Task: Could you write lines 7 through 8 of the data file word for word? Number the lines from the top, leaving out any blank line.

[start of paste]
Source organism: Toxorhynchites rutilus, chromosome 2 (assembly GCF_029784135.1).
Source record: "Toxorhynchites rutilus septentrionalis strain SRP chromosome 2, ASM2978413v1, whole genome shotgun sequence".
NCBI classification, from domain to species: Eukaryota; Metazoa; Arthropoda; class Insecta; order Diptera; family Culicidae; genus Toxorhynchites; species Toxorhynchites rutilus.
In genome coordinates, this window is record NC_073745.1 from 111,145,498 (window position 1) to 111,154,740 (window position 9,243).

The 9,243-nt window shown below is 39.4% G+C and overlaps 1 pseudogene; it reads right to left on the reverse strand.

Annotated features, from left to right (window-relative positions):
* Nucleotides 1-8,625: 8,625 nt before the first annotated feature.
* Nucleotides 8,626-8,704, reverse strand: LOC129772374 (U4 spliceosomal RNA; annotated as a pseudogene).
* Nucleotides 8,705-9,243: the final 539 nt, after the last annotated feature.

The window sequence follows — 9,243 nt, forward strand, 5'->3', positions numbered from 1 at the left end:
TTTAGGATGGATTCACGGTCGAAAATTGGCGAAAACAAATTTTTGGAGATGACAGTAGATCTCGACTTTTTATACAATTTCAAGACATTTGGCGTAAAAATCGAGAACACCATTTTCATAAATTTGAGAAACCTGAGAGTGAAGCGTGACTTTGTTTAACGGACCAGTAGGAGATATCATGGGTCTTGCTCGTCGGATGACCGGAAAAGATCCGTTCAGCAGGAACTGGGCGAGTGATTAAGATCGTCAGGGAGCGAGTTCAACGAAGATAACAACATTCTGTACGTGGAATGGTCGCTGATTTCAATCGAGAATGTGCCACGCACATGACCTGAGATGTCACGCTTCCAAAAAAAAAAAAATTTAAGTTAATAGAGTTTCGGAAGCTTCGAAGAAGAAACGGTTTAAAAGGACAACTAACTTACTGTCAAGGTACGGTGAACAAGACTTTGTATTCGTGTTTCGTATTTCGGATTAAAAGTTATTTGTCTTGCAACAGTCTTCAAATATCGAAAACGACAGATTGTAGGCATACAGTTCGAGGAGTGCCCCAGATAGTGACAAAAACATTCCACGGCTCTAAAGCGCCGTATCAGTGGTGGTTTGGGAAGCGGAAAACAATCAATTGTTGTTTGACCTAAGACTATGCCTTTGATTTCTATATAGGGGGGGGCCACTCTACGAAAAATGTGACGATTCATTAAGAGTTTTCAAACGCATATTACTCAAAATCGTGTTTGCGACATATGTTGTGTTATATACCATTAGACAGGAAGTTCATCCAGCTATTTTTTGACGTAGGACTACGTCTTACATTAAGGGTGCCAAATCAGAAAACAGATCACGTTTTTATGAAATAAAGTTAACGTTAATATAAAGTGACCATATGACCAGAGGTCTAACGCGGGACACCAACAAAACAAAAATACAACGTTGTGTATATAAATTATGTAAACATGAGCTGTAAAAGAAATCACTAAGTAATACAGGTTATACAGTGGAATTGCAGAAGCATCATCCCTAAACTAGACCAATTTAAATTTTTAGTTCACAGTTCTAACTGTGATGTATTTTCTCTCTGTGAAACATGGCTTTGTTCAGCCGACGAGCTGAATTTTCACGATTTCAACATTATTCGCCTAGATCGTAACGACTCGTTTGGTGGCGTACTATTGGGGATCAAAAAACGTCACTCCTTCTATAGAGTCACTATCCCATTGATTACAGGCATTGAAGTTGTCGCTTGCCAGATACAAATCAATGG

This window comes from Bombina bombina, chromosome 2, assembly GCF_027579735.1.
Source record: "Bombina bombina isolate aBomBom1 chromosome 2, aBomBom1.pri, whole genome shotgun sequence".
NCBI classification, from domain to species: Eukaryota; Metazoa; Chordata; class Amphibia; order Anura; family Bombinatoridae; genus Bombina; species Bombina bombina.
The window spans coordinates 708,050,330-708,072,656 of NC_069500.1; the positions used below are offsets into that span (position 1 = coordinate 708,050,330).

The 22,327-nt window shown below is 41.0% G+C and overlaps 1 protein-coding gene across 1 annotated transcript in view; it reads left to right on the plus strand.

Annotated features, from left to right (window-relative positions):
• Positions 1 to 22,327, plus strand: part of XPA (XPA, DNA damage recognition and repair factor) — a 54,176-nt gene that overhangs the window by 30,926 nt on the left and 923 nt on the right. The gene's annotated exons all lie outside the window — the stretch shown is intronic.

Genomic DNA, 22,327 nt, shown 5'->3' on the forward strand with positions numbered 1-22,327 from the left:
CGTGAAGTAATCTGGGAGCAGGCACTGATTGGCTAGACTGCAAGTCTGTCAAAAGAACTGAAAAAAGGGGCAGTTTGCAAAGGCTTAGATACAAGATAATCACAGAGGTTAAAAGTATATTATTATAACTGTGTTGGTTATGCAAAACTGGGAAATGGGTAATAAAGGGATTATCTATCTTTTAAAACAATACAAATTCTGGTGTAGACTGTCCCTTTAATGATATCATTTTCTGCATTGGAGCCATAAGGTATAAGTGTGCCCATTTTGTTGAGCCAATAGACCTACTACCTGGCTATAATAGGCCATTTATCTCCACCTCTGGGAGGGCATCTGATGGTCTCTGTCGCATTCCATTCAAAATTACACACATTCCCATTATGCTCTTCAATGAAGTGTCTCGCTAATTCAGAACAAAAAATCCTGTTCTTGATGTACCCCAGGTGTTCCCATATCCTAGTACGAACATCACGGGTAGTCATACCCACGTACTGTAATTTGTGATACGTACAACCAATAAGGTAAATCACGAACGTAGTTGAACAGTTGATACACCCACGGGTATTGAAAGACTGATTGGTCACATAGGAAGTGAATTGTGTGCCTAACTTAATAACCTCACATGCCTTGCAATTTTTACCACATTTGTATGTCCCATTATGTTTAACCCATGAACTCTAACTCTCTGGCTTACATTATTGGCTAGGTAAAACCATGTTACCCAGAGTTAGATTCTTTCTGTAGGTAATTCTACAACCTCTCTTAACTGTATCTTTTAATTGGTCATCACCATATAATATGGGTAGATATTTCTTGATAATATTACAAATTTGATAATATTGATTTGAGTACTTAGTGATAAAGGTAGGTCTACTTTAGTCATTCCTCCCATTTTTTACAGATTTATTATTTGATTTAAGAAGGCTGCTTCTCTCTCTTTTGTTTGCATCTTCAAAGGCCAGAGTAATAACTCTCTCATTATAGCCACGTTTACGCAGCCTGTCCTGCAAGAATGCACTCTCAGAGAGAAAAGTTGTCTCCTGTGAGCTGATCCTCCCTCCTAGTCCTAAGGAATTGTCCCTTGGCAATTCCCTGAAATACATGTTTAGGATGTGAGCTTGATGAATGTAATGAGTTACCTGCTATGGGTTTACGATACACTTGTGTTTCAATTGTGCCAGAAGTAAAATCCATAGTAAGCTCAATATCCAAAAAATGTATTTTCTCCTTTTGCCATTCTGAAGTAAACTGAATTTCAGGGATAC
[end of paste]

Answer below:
* Nucleotides 1-8,625: 8,625 nt before the first annotated feature.
* Nucleotides 8,626-8,704, reverse strand: LOC129772374 (U4 spliceosomal RNA; annotated as a pseudogene).